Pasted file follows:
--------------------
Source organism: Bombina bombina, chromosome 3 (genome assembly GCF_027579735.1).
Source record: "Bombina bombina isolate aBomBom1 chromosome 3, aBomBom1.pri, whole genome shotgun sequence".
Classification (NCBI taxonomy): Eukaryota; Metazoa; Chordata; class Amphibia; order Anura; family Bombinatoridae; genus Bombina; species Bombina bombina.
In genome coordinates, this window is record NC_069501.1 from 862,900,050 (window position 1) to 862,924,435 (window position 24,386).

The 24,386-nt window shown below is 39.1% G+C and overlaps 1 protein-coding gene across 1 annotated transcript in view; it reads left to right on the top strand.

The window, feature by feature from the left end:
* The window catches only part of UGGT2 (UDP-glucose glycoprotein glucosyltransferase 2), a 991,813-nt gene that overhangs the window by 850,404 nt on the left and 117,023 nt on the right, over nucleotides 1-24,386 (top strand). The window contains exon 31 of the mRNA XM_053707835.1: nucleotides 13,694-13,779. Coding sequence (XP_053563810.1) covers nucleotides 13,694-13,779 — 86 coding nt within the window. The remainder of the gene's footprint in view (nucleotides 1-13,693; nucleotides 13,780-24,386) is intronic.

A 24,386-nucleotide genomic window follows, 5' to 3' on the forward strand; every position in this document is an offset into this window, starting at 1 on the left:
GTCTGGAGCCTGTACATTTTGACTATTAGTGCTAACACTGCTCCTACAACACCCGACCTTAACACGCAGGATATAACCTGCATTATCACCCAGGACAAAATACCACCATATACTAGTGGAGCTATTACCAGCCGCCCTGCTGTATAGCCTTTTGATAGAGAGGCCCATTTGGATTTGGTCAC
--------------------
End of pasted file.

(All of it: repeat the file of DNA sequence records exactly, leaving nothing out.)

Source organism: Bombina bombina, chromosome 3 (genome assembly GCF_027579735.1).
Source record: "Bombina bombina isolate aBomBom1 chromosome 3, aBomBom1.pri, whole genome shotgun sequence".
Classification (NCBI taxonomy): Eukaryota; Metazoa; Chordata; class Amphibia; order Anura; family Bombinatoridae; genus Bombina; species Bombina bombina.
In genome coordinates, this window is record NC_069501.1 from 862,900,050 (window position 1) to 862,924,435 (window position 24,386).

The 24,386-nt window shown below is 39.1% G+C and overlaps 1 protein-coding gene across 1 annotated transcript in view; it reads left to right on the top strand.

The window, feature by feature from the left end:
* The window catches only part of UGGT2 (UDP-glucose glycoprotein glucosyltransferase 2), a 991,813-nt gene that overhangs the window by 850,404 nt on the left and 117,023 nt on the right, over nucleotides 1-24,386 (top strand). The window contains exon 31 of the mRNA XM_053707835.1: nucleotides 13,694-13,779. Coding sequence (XP_053563810.1) covers nucleotides 13,694-13,779 — 86 coding nt within the window. The remainder of the gene's footprint in view (nucleotides 1-13,693; nucleotides 13,780-24,386) is intronic.

A 24,386-nucleotide genomic window follows, 5' to 3' on the forward strand; every position in this document is an offset into this window, starting at 1 on the left:
GTCTGGAGCCTGTACATTTTGACTATTAGTGCTAACACTGCTCCTACAACACCCGACCTTAACACGCAGGATATAACCTGCATTATCACCCAGGACAAAATACCACCATATACTAGTGGAGCTATTACCAGCCGCCCTGCTGTATAGCCTTTTGATAGAGAGGCCCATTTGGATTTGGTCAC